The recent article about conducting a home earthquake audit reminds me of a preparedness step that I took: A little over a year ago I saw an automatic gas shutoff valve displayed at a professional plumbing store. After looking in the cutaway demonstration valve , I inquired about the cost of the valve, which was around $100. I have kept a wrench next to the gas meter for years, but last year I had to commute 60 miles away for school. Now with a new prepper mentality , I wondered what would happen if a big quake did happen while I was gone. If it took me a week to get home, only to find a home burned to the ground because of a broken gas pipe, I would be mad, and feel stupid for not protecting everything for a paltry $100 valve.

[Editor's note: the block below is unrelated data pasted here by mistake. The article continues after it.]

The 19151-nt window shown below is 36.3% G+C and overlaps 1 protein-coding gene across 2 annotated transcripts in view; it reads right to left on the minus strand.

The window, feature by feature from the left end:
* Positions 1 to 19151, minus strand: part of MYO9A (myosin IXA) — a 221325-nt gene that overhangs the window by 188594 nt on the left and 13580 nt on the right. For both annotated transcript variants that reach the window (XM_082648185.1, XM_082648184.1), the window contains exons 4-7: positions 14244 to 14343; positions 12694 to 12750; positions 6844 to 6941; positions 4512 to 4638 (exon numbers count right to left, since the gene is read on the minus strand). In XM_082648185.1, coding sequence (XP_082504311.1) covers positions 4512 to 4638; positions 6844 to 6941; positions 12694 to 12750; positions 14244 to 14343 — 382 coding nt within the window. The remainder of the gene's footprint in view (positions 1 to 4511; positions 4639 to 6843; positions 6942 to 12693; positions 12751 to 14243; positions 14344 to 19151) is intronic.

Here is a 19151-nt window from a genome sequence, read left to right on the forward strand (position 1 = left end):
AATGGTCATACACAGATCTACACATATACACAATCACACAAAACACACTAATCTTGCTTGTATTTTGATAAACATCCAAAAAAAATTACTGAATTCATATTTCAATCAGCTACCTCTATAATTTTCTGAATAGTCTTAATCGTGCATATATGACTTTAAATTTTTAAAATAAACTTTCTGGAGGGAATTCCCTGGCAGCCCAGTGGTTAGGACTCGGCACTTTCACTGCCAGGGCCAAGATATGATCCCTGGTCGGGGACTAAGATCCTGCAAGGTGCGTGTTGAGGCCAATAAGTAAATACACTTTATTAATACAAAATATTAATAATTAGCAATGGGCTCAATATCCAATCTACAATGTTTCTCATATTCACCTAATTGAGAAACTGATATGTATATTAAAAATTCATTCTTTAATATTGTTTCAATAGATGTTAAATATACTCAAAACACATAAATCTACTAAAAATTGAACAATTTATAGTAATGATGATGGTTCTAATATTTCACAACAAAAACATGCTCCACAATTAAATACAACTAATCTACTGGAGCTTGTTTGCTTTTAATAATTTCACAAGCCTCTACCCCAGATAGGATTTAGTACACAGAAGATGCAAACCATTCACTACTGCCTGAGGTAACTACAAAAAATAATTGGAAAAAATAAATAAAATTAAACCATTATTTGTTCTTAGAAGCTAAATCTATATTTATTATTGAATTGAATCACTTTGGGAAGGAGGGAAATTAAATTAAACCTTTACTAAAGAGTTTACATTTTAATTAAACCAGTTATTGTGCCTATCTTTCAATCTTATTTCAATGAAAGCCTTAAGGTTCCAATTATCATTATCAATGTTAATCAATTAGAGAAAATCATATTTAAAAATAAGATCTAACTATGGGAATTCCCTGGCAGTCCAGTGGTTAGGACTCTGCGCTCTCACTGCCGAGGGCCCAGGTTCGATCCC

I installed the valve and forgot about it, but then it had an unexpected test just one week later. I was also having a very large tree removed (one that could crush half of the house). My mother and I were eating lunch when we heard and felt a large thud, as the tree trimmers felled the last portion of the tree trunk, which was about 12 feet tall. Not until the next day, when the hot water became very cool, did I realize the valve had in fact worked and automatically shut off the gas to the house. I would rather spend $100 now, than to lose everything and be covered by the world's best insurance policy. For those people that don't think they are in earthquake territory, I only need to remind you of the magnitude 5.8 quake that hit Virginia last year, and the fact that 75% of quake related fires are caused by unsecured and top heavy gas water heaters falling over and breaking the gas pipe.
Thanks again for getting the word out, - Solar Guy